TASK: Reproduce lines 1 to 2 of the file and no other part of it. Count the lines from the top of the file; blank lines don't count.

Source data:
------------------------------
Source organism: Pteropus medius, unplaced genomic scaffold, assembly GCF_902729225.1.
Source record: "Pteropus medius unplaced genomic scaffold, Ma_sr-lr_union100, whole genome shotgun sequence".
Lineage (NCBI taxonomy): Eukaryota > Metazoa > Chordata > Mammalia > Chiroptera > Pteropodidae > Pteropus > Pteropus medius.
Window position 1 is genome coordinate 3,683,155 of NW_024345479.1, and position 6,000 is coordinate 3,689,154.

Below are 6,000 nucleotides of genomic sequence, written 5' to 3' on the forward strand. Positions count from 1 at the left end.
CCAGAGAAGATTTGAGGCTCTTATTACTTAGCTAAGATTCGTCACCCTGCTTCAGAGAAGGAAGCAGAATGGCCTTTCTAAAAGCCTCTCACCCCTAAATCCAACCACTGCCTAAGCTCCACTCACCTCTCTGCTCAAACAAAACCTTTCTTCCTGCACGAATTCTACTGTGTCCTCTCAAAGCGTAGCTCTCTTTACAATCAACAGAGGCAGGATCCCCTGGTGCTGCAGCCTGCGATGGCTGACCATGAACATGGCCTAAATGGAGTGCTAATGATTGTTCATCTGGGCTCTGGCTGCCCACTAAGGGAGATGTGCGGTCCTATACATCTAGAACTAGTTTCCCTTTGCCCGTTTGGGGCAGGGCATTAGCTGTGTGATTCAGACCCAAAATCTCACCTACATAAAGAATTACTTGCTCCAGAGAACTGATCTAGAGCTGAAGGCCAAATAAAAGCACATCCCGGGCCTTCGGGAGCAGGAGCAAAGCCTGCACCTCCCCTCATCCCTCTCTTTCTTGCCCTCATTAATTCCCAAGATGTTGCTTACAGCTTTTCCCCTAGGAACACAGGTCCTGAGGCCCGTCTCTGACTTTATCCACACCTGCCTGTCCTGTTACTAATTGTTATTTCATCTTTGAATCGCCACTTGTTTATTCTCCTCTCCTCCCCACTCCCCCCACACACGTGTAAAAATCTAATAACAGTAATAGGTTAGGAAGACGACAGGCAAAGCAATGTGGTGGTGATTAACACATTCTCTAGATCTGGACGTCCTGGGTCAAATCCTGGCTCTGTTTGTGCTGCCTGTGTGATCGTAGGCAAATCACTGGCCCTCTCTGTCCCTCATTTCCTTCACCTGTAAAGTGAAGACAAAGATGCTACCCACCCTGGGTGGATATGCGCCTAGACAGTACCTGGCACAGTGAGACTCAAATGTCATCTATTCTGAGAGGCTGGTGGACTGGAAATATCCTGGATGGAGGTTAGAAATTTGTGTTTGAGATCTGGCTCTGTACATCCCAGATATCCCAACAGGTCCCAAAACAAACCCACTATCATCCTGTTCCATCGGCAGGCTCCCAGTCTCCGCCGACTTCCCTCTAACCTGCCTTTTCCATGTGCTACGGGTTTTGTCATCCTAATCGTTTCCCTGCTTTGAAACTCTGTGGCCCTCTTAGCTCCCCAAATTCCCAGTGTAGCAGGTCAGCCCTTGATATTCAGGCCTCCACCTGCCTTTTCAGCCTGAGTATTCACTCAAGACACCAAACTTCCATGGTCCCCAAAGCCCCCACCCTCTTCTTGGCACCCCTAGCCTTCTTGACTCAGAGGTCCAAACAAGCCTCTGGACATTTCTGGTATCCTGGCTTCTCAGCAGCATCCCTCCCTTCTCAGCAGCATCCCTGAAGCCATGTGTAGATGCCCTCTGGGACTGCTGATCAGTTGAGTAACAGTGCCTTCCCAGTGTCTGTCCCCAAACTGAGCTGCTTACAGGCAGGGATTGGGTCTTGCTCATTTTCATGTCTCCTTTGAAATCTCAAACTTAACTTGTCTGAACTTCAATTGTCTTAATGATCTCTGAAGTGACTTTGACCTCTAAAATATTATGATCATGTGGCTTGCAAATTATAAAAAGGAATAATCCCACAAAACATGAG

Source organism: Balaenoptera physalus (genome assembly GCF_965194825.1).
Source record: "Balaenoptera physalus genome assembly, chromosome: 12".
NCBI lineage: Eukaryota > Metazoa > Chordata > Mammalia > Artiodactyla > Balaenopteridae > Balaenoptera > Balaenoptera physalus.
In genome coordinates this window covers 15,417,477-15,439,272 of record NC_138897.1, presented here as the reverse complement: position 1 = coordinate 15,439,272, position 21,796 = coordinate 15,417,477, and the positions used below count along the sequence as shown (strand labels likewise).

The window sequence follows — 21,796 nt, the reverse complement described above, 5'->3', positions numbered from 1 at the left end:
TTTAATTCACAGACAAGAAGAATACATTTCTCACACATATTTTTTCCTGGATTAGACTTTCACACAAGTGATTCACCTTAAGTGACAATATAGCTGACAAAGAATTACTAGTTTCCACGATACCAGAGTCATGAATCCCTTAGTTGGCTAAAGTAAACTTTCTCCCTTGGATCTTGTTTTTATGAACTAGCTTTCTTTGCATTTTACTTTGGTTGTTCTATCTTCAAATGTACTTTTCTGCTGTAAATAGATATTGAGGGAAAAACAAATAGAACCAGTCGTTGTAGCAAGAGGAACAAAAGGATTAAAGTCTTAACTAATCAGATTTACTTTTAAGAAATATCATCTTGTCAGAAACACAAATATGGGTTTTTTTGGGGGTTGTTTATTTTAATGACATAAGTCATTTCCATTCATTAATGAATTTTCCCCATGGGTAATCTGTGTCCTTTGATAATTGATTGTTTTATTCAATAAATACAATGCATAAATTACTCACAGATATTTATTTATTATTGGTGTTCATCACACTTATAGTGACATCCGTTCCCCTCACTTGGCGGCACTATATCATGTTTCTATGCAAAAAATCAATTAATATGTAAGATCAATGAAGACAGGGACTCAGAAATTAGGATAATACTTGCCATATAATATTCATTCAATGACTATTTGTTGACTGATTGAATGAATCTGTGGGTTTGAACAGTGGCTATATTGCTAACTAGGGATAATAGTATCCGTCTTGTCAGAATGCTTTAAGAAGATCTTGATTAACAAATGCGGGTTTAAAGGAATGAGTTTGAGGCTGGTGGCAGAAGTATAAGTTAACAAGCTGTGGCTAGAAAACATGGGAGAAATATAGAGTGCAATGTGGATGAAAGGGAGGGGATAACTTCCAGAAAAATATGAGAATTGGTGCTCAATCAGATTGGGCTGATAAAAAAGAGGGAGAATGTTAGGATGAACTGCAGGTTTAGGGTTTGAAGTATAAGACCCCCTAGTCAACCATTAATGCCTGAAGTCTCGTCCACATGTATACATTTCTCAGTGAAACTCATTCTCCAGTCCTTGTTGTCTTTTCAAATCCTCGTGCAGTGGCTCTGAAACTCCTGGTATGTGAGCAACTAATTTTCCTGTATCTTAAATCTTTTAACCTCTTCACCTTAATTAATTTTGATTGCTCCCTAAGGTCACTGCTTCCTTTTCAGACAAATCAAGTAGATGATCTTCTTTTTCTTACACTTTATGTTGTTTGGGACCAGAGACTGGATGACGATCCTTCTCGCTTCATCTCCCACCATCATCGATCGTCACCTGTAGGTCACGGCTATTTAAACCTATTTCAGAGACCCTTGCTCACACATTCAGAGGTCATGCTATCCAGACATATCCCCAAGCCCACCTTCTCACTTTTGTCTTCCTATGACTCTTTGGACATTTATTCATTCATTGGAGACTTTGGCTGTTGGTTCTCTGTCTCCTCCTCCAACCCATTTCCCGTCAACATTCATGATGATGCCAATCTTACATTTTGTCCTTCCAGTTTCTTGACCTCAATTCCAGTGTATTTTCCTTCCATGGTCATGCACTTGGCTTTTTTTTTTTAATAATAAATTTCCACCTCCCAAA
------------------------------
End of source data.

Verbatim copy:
Source organism: Pteropus medius, unplaced genomic scaffold, assembly GCF_902729225.1.
Source record: "Pteropus medius unplaced genomic scaffold, Ma_sr-lr_union100, whole genome shotgun sequence".